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Echolalia - how do you deal with it?

(24 Posts)
BialystockandBloom Sat 10-Jul-10 22:03:01

DS 3.2, currently going through assessment but almost certainly asd.

I'm wondering what is the best approach to his random repeating of phrases from tv (mainly Thomas or Something Special wink).

Sometimes we can kind of make it into a conversation (of sorts), which at least makes me feel it's a two-way dialogue and he's engaging with us. But sometimes there's just nothing I can say to "well done Thomas" repeated again and again...

Would love to know from those with more experience than me, how do you deal with it? Try and turn it into a conversation to help two-way conversation - or will this just reinforce and perpetuate it? Or ignore it, thereby leaving him in his own world even more sad

Does it even make any difference what I do?

lisad123isgoingcrazy Sat 10-Jul-10 23:11:25

Well I would love to know the answer too. DD2 is 2.10years and we get peppa pig in back of the car alot, and stories heard aswell. We tend to try and make it into a convo where possible, because the way i see it, its her way of communicating with us in her way, and wouldnt want to stop that at all.
I asked SALT who saw us last month but she didnt know best way to deal with it either hmm

hth

BialystockandBloom Sat 10-Jul-10 23:20:19

"its her way of communicating with us in her way, and wouldnt want to stop that at all."

That's how I instinctively feel too, but it makes for strange conversations! And not sure if it's the best approach for them to learn appropriate conversation iyswim.

How very helpful of your SALT hmm I hope she's more useful in other ways!

maktaitai Sat 10-Jul-10 23:23:50

I wonder if you've read 'More than Words', the Hanen book about communication with children with autism? I'm only a SALT student, not a parent, but I thought it was great. (not cheap though [sad]- maybe your library would order it?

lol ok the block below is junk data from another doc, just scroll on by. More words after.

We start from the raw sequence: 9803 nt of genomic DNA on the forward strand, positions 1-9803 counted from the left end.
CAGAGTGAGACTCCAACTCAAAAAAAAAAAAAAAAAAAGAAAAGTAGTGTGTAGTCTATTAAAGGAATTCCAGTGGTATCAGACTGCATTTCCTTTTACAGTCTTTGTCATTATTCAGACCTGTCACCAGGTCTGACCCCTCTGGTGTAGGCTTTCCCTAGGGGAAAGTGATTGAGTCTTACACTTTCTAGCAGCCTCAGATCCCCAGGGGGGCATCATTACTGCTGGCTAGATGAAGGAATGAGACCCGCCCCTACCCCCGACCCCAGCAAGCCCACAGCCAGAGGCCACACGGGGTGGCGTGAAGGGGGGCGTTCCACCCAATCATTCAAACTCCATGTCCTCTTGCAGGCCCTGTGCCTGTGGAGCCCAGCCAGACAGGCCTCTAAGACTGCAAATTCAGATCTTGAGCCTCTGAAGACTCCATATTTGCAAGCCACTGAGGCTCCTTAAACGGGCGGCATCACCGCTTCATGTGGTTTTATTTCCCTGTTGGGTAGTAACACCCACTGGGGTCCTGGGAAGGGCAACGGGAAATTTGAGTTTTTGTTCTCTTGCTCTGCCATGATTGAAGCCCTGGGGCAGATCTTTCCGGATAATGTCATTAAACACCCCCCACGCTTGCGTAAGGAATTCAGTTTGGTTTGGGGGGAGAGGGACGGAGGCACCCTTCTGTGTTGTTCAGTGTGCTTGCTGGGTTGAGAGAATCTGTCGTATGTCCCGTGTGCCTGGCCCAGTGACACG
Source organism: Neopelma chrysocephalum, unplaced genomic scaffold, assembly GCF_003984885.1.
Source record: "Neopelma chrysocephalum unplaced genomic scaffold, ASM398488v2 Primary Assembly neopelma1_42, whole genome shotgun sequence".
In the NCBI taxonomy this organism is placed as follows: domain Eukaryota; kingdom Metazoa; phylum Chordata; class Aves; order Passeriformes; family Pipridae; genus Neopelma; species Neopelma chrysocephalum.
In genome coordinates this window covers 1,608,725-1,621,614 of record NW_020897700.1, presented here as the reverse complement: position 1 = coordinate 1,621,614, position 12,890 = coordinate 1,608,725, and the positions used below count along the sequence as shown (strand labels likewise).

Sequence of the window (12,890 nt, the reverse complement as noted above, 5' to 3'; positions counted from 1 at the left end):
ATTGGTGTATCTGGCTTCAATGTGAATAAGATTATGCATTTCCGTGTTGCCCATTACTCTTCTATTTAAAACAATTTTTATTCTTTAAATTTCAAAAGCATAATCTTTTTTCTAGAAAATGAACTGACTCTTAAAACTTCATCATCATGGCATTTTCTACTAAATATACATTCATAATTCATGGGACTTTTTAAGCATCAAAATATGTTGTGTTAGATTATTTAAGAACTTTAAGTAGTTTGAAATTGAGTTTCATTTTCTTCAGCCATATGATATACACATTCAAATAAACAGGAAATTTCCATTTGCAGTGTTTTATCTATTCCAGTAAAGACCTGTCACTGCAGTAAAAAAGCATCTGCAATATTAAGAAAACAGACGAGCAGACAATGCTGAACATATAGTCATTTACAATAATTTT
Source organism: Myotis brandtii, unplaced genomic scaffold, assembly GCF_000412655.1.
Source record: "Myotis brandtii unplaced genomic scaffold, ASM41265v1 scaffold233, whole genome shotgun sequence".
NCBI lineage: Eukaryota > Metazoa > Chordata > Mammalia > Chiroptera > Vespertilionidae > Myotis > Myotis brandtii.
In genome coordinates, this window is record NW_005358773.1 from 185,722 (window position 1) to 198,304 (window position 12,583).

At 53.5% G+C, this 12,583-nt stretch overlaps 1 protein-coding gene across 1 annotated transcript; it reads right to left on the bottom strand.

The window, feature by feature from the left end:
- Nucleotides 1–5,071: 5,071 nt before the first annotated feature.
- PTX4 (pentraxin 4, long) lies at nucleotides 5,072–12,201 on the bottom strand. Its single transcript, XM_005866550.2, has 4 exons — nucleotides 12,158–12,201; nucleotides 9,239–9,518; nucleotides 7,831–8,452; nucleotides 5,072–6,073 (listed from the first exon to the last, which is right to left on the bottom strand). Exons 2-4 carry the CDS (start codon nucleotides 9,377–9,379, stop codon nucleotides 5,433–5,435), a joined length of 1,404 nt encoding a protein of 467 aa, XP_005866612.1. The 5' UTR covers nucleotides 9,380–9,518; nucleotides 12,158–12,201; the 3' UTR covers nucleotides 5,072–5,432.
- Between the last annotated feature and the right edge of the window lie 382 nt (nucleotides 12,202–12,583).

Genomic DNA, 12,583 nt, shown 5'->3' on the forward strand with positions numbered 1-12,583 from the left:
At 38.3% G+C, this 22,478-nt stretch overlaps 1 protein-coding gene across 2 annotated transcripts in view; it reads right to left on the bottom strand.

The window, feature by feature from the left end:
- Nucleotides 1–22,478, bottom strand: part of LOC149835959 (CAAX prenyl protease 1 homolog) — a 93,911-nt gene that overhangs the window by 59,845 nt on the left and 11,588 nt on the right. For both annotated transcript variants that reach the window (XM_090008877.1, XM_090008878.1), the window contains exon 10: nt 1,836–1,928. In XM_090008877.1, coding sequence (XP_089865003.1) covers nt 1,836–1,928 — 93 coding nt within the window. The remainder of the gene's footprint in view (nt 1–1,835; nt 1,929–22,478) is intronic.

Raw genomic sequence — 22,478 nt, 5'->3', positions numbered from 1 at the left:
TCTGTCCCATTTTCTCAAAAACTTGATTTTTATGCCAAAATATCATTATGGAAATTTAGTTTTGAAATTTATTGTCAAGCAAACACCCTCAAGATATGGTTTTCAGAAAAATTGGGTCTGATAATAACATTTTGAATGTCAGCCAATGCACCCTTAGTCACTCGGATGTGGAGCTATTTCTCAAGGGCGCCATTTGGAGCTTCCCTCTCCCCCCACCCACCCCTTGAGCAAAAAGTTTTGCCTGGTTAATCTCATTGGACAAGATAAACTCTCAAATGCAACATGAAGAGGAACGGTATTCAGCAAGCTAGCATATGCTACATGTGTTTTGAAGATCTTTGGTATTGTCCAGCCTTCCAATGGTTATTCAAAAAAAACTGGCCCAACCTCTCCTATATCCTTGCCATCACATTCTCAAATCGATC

lisad123isgoingcrazy Sat 10-Jul-10 23:25:58

she sucks, so we have a new specialist one coming (old one was garden varity type), new one is also DD1 SALT too, so knowns us. Hoping shes better.

Even if convo is strange it still teaches that people respond to speech, about pause, tenses, and 2 way convo, so I would guess still helpful.

We do get other language out of DD2, not just echolalia but her expressive language is focused on getting her needs met rather than conversation and repeptive language is further behide (unles its of benieft to her to listen) grin

Marne Sun 11-Jul-10 09:12:04

Dd2 went through a peppa pig stage 9repeating it word for word at random times), she's now onto Strawberry short cake but she now uses it when she's playing with her happyland (acts out a episode). She still repeats what strangers say to her.

gravelchops Sun 11-Jul-10 18:53:19

My two-pence worth...My son had severe echololia age 3. He still has some echolalia now but not as freqent.
We worked out that his echolalia was for two main reasons
a) for enjoyment, hearing the same phrases or repeating what he found funny
b) when he was trying to carry out an instruction i.e. saying it out loud to process/remember what to do.